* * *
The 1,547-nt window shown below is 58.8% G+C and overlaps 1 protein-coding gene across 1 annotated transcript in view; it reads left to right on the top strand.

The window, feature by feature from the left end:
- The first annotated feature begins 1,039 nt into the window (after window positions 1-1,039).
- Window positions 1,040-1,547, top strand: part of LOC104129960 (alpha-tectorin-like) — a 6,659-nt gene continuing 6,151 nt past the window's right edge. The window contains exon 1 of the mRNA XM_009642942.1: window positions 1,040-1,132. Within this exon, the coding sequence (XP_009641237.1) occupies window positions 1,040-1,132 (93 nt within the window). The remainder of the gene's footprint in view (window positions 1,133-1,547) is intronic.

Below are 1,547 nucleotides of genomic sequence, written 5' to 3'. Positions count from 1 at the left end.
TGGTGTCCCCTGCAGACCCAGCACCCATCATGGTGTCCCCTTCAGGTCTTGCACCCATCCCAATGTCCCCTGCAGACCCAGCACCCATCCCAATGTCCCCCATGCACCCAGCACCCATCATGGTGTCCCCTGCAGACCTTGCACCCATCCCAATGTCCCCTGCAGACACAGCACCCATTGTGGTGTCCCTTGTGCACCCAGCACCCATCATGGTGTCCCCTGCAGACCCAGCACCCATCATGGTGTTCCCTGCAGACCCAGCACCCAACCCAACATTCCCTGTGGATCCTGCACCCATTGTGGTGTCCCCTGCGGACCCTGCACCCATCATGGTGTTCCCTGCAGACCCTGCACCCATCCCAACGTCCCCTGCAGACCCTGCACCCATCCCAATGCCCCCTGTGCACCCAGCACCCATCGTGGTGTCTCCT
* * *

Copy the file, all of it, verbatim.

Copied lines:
The 1,547-nt window shown below is 58.8% G+C and overlaps 1 protein-coding gene across 1 annotated transcript in view; it reads left to right on the top strand.

The window, feature by feature from the left end:
- The first annotated feature begins 1,039 nt into the window (after window positions 1-1,039).
- Window positions 1,040-1,547, top strand: part of LOC104129960 (alpha-tectorin-like) — a 6,659-nt gene continuing 6,151 nt past the window's right edge. The window contains exon 1 of the mRNA XM_009642942.1: window positions 1,040-1,132. Within this exon, the coding sequence (XP_009641237.1) occupies window positions 1,040-1,132 (93 nt within the window). The remainder of the gene's footprint in view (window positions 1,133-1,547) is intronic.

Below are 1,547 nucleotides of genomic sequence, written 5' to 3'. Positions count from 1 at the left end.
TGGTGTCCCCTGCAGACCCAGCACCCATCATGGTGTCCCCTTCAGGTCTTGCACCCATCCCAATGTCCCCTGCAGACCCAGCACCCATCCCAATGTCCCCCATGCACCCAGCACCCATCATGGTGTCCCCTGCAGACCTTGCACCCATCCCAATGTCCCCTGCAGACACAGCACCCATTGTGGTGTCCCTTGTGCACCCAGCACCCATCATGGTGTCCCCTGCAGACCCAGCACCCATCATGGTGTTCCCTGCAGACCCAGCACCCAACCCAACATTCCCTGTGGATCCTGCACCCATTGTGGTGTCCCCTGCGGACCCTGCACCCATCATGGTGTTCCCTGCAGACCCTGCACCCATCCCAACGTCCCCTGCAGACCCTGCACCCATCCCAATGCCCCCTGTGCACCCAGCACCCATCGTGGTGTCTCCT